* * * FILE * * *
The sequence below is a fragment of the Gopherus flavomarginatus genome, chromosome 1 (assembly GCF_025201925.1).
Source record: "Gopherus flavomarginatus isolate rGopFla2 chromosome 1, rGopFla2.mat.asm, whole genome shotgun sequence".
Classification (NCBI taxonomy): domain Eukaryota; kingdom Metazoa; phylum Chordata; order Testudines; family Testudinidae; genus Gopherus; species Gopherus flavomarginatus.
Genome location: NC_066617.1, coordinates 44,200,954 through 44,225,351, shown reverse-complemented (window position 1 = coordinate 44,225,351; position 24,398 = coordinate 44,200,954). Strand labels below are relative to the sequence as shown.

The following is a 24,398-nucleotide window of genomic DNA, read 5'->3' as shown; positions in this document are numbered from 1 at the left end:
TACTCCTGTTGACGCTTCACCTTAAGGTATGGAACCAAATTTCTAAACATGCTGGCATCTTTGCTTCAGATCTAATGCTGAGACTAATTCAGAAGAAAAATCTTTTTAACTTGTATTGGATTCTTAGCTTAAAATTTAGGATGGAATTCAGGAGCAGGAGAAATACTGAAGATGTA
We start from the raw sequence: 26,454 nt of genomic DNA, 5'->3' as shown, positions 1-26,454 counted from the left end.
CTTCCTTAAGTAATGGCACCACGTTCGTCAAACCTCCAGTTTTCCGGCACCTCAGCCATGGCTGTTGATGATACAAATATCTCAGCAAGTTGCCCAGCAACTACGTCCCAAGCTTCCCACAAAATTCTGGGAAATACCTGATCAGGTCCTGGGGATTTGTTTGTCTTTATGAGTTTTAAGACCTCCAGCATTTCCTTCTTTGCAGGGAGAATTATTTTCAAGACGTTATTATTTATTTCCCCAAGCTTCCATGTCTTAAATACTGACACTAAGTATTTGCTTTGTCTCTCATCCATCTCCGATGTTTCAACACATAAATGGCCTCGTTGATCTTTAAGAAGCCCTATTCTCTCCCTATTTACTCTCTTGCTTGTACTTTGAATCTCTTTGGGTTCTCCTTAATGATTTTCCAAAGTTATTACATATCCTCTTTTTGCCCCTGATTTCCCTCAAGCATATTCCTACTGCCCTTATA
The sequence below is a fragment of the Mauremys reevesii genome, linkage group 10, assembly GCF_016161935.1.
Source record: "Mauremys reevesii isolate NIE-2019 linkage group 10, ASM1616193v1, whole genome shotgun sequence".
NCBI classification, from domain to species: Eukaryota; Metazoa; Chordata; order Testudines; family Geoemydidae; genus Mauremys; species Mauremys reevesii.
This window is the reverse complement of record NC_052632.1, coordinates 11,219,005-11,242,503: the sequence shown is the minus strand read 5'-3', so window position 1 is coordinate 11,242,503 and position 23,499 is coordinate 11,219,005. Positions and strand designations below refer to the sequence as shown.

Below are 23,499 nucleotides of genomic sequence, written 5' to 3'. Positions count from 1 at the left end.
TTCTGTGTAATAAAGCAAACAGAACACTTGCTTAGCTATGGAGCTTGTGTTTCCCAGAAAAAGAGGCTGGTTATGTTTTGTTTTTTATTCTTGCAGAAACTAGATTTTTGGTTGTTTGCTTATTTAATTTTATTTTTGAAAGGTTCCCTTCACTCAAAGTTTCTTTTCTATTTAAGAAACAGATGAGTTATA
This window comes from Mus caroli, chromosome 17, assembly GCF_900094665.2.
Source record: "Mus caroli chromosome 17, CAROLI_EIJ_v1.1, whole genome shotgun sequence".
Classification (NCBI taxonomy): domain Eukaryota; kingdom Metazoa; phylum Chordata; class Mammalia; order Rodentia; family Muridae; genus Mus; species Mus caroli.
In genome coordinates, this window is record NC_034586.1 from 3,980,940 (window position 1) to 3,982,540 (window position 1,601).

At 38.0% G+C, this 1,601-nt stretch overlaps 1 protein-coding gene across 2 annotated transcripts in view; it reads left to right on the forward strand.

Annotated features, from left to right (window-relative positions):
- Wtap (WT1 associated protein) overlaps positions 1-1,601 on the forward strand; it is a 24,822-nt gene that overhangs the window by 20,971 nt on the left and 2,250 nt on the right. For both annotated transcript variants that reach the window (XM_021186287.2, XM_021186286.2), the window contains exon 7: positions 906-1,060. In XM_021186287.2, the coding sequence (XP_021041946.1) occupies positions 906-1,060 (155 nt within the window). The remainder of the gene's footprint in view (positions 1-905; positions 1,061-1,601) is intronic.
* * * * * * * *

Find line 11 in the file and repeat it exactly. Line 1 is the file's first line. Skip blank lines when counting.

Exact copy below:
NCBI classification, from domain to species: Eukaryota; Metazoa; Chordata; order Testudines; family Geoemydidae; genus Mauremys; species Mauremys reevesii.